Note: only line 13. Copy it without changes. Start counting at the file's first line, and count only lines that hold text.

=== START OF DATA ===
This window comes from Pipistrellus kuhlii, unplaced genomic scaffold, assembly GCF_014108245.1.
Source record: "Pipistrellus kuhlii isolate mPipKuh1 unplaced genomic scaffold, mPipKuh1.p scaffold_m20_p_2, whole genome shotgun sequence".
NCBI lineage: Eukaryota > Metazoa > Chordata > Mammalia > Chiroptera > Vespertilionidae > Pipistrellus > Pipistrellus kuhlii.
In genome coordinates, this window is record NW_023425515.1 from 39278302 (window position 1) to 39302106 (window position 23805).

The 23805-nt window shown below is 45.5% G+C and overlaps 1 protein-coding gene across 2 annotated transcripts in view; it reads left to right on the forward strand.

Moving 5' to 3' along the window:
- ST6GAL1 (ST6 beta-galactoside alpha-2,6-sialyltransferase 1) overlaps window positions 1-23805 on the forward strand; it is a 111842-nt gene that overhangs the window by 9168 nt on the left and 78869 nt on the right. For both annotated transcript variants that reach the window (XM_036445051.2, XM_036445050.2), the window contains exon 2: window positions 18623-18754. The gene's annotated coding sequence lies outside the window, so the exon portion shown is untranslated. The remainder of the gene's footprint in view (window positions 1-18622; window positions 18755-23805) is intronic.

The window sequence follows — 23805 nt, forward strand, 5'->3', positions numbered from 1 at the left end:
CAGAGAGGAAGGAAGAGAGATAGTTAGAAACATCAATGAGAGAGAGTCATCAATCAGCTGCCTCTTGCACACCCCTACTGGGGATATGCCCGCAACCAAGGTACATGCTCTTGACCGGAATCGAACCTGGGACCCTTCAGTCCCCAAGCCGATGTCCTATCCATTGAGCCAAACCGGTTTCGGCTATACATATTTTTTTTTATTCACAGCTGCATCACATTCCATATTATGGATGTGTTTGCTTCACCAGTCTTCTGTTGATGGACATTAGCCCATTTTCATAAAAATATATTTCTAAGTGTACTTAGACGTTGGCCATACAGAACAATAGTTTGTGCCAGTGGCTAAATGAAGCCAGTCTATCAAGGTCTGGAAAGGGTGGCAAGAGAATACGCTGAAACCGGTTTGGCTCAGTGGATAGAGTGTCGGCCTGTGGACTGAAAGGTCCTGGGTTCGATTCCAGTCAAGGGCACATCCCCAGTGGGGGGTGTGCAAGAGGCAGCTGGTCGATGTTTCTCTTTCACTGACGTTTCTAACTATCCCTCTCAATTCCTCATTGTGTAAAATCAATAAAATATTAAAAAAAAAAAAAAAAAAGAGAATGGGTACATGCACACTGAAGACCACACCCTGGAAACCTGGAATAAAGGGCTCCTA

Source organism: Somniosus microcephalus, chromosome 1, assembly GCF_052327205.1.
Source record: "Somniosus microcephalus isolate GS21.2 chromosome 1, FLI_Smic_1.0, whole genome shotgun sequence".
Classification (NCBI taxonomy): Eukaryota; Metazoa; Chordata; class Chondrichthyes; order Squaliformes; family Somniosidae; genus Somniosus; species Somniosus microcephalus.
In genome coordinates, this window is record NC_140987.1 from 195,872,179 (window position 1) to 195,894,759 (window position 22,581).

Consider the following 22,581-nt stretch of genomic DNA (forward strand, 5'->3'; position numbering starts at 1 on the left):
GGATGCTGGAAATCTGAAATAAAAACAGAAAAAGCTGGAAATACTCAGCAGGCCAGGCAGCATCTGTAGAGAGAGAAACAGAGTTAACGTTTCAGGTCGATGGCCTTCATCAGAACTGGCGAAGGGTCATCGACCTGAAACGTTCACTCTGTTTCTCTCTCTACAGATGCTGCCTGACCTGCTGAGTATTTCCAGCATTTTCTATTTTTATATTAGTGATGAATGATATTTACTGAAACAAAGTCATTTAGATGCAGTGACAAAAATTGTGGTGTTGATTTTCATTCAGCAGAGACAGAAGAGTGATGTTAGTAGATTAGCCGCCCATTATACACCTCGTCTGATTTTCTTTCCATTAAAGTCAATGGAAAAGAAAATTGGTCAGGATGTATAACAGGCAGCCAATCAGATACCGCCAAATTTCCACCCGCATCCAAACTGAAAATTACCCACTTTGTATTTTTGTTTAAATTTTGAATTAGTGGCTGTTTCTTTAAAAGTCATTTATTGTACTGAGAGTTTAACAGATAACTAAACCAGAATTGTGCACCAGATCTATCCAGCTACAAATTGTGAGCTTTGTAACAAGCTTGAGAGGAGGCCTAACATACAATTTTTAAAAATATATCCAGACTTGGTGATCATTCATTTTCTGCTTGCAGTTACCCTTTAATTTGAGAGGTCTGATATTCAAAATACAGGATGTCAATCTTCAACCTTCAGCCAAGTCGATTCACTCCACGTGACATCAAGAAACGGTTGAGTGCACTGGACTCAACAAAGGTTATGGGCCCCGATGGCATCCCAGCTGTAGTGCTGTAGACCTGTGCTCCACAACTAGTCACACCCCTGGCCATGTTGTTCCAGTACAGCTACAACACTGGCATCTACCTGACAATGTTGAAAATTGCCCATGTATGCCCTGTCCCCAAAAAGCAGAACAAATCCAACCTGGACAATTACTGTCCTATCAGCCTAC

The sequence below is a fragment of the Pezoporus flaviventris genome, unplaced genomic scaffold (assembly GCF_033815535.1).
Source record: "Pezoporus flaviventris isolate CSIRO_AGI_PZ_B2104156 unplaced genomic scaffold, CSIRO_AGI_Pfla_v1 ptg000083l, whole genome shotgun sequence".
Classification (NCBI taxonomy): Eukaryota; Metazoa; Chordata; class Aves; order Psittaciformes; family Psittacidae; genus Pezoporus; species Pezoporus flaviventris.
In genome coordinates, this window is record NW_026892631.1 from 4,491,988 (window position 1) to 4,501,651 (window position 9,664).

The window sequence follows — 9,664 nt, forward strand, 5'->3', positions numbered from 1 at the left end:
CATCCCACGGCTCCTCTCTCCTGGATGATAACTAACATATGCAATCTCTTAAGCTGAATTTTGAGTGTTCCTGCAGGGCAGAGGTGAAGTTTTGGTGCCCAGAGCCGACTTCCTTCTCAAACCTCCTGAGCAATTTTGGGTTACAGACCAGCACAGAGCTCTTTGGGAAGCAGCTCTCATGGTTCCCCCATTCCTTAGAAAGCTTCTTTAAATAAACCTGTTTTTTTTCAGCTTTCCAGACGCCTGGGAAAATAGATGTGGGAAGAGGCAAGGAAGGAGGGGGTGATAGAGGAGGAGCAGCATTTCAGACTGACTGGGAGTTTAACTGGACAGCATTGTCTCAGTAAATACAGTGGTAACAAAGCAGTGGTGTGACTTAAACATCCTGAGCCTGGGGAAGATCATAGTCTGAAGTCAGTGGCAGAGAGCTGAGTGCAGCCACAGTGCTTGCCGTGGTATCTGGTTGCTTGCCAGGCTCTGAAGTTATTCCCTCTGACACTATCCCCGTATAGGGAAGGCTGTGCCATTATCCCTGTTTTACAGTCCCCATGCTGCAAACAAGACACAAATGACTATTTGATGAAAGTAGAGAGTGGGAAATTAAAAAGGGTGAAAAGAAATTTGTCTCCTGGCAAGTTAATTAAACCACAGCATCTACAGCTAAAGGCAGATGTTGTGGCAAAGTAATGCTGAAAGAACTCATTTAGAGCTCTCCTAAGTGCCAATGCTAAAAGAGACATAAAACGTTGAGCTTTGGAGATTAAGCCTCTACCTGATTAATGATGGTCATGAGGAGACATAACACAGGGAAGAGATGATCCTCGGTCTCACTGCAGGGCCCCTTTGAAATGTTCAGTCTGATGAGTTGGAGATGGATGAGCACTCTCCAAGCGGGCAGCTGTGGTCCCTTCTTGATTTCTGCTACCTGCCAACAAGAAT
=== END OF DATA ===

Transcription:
In genome coordinates, this window is record NC_140987.1 from 195,872,179 (window position 1) to 195,894,759 (window position 22,581).